Designing Circuit Boards

This tutorial provides some pointers for designing PCBs using Eagle. (If you just want to order copies of an existing design, see my tutorial on ordering PCBS.)

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Left: A “bare-bones” PCB, consisting of copper laminated onto a substrate. Right: a PCB complete with solder-mask and silk-screen.

Understanding PCBs

A printed circuit board (PCB) consists of a number of different layers of different materials. The electrical connections themselves are made of a thin layer of copper, etched to form the pattern specified by your design. The copper is laminated onto a substrate, usually FR4, a composite of fiberglass and epoxy. Simple circuit boards have two layers of copper, one on either side of the FR4 or other substrate. More complex boards will have multiple layers of copper on either side giving, for example, four or more total copper layers. (Very simple boards, particularly those designed for home etching or milling, may only have a layer of copper on one side.) For so-called “bare-bones” PCBs, the substrate and copper are the only layers.

Typical PCBs add a couple of additional layers, solder-mask and silk-screen. Solder-mask is a thin lacquer-like material (often green) that covers the copper. Typically, there are only holes in the solder mask at places where solder needs to be applied to the copper. (The solder-mask masks the solder, hence the name.) This prevents accidentally soldering to other parts of the circuit and reduces the risk of short circuits. Finally, a silk-screen (or “legend”) layer – typically white – allows for text, diagrams, or other helpful information for someone assembling or debugging the board.

For more information, see SparkFun’s PCB basics tutorial.

Designing Circuit Boards

There are many options for PCB design software, none of them great. They include:

Eagle Tutorials

I recommend the SparkFun Eagle tutorials, although they may not cover everything you need to know. Jeremy Blum’s Eagle tutorials are also worth checking out.

Parts Libraries for Eagle

If you want to use Eagle on your own, you’ll probably want to grab:

Sourcing Parts

Figuring out which electronic components to use is an art in itself. I tend to order from these vendors:

A through-hole, dual-inline package (DIP) chip. The legs are spaced at 0.1″ intervals. (Photos by SparkFun Electronics, CC BY-NC-SA 3.0.)

A surface-mount, thin quad flat pack (TQFP) chip. The legs are spaced at 0.8 mm intervals. (Photos by SparkFun Electronics, CC BY-NC-SA 3.0.)


One basic aspect to pick the right part is getting one in the size you want. These packages have many different names, which can make the process somewhat intimidating at first. SparkFun has a tutorial on integrated circuits that discusses packages for microcontrollers and other chips. In general, I’ve found that the smallest pitch (distance between adjacent legs of the chip) that’s feasible to solder by hand is the 0.8 mm of TQFP components. That is, you probably only want to use chips that are either DIP (through-hole components), SOIC (the largest surface-mount parts), or TQFP.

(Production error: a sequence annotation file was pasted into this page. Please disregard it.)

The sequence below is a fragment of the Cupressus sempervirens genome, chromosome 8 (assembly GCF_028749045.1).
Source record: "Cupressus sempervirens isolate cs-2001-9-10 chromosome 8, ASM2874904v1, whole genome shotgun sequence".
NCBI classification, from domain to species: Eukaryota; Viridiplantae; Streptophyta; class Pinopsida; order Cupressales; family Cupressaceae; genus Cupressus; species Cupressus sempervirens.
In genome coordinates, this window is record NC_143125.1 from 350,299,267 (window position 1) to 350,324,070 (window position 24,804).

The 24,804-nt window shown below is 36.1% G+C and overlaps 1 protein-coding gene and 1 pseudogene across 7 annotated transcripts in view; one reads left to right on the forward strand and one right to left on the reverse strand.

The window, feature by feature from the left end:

Small components, like resistors, capacitors, and LEDs, come in multiple small, surface-mount packages. A common one is the 1206 package, which means the part is 0.12″ by 0.06″. They get smaller – 0603 (0.06″ x 0.03″), 0402, 0201, etc. – but you probably want to stick with 1206 unless you really need something smaller.

A milled PCB (sitting on a laser-cut piece of wood). The chips are an SOIC package, the resistors and capacitors are 1206 packages.

Designing PCBs for Milling

While ordering PCBs continues to get faster and cheaper, it’s sometimes nice to be able to make a PCB yourself. If you have access to a milling machine (like the Othermill), you can mill a custom PCB in an hour or two using a couple of dollars worth of material. This is particularly useful when you want to try out a new surface-mount component, as it’s a quick way to create a custom breakout-board.

There are some caveats though:

On the other hand, you can cut arbitrary shapes and cut-outs using the milling machine, which sometimes costs extra when ordering PCBs from a vendor.

Design rules for a 1/64″ end mill.

Design Rules

To tell Eagle not to put your traces too close together for the milling machine to cut, you can set the “design rules” (from the Edit menu). In the clearance tab, set all the distances in the “different signals” section to 16 mil (which is 1/64″). To check that your board layout satisfies these design rules, run the design rule check (DRC) on your board layout file. (You can find the DRC in the Tools menu or near the bottom of the left-hand toolbar.) You’ll want to cut out any holes in your board with the 1/32″ end-mill, meaning they need to be at least 32 mil (0.032″) in diameter.

For more information on the design rules for milled PCBs, see this tutorial from Other Machine Co.. (Although note that you can mill TQFP parts with a 1/64″ end mill, you just may need a custom footprint.)

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